By Patrica Soldati
For several years now, 'employee engagement' has been a hot topic in corporate circles. It's a buzz phrase that has captured the attention of workplace observers and HR managers, as well as the executive suite. And it's a topic that employers and employees alike think they understand, yet can't articulate very easily.
No wonder. It turns out that all that employee engagement research undertaken over the past few years has defined the term differently, and as a result, came up with different key drivers and implications.
Enter The Conference Board, a prestigious, non-profit business membership and research organization located in the U.S. This group provides its members — top executives and industry leaders from the most respected corporations in the United States and around the world — with vital business intelligence and forward-looking best practices.
In 2006, The Conference Board published "Employee Engagement, A Review of Current Research and Its Implications". According to this report, twelve major studies on employee engagement had been published over the prior four years by top research firms such as Gallup, Towers Perrin, Blessing White, the Corporate Leadership Council and others.
Each of the studies used different definitions and, collectively, came up with 26 key drivers of engagement. For example, some studies emphasized the underlying cognitive issues, others on the underlying emotional issues.
The Conference Board looked across this mass of data and came up with a blended definition and key themes that crossed all of the studies. They define employee engagement as "a heightened emotional connection that an employee feels for his or her organization, that influences him or her to exert greater discretionary effort to his or her work".
At least four of the studies agreed on these eight key drivers.
Trust and integrity – how well managers communicate and 'walk the talk'.
Nature of the job –Is it mentally stimulating day-to-day?
Line of sight between employee performance and company performance – Does the employee understand how their work contributes to the company's performance?
Career Growth opportunities –Are there future opportunities for growth?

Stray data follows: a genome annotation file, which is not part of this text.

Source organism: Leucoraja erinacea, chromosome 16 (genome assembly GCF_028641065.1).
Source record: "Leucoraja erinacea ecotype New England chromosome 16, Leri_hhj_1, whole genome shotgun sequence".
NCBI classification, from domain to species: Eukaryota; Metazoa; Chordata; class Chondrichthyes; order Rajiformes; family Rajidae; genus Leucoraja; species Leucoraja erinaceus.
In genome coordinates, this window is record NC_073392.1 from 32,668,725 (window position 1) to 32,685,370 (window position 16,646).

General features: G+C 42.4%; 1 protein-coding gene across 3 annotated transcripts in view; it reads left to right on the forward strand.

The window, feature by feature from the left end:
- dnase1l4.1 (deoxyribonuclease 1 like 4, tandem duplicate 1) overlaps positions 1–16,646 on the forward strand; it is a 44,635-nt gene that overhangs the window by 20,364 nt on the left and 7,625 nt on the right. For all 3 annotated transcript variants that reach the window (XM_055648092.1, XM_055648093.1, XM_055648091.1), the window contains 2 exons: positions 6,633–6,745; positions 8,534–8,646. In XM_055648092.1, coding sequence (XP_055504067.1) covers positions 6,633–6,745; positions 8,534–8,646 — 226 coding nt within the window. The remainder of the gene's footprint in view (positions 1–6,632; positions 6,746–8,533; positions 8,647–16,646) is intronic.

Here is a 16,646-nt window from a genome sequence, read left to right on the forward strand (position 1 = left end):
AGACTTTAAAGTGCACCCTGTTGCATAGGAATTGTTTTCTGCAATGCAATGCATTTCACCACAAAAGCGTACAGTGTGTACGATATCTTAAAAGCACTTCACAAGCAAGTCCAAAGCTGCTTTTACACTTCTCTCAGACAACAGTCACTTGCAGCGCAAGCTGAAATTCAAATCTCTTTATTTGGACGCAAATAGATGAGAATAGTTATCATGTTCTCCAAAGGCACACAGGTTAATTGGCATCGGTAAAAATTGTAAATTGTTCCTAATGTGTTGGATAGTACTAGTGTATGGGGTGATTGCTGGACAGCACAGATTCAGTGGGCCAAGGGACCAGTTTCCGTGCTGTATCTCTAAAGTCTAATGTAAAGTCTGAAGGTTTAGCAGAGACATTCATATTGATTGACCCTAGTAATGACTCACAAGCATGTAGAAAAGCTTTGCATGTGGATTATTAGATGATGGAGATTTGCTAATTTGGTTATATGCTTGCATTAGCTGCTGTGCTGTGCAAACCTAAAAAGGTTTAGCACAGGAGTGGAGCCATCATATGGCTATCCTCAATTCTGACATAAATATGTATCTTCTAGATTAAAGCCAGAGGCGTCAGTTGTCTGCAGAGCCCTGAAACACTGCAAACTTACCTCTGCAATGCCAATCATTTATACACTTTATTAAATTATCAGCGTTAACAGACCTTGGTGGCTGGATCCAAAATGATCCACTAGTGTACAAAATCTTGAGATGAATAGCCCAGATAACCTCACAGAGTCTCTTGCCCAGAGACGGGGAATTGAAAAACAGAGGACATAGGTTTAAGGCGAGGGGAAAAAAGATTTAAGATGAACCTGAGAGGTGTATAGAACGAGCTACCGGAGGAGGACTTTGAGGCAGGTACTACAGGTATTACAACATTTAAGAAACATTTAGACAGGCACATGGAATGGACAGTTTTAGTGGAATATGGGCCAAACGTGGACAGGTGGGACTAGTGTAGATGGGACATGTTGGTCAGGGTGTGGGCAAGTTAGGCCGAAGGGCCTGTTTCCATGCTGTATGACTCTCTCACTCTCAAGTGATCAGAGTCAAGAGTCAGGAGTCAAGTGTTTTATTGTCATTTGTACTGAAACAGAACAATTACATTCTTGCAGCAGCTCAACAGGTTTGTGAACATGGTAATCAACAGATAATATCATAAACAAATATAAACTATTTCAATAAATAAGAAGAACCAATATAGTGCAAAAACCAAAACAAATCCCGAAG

Pride about the company – How much self-esteem does the employee feel by being associated with their company?
Coworkers/team members – significantly influence one's level of engagement
Employee development – Is the company making an effort to develop the employee's skills?
Relationship with one's manager – Does the employee value his or her relationship with his or her manager?
Other key findings include the fact that larger companies are more challenged to engage employees than are smaller companies, while employee age drives a clear difference in the importance of certain drivers. For example, employees under age 44 rank "challenging environment/career growth opportunities" much higher than do older employees, who value "recognition and reward for their contributions".
But all studies, all locations and all ages agreed that the direct relationship with one's manager is the strongest of all drivers.
In the final analysis, one wonders whether employee engagement is just another trendy concept, or really a big deal?
According the report, employee engagement is a very big deal. There is clear and mounting evidence that high levels of employee engagement keenly correlates to individual, group and corporate performance in areas such as retention, turnover, productivity, customer service and loyalty.
And this is not just by small margins. While differences varied from study to study, highly engaged employees outperform their disengaged counterparts by a whopping 20 – 28 percentage points!
Finally, there is some evidence that companies are responding to this employee engagement challenge - by flattening their chains of command, providing training for first-line managers and with better internal communications. Changes won't happen overnight, but with such significant upside to the bottom line - they might happen more quickly than you think.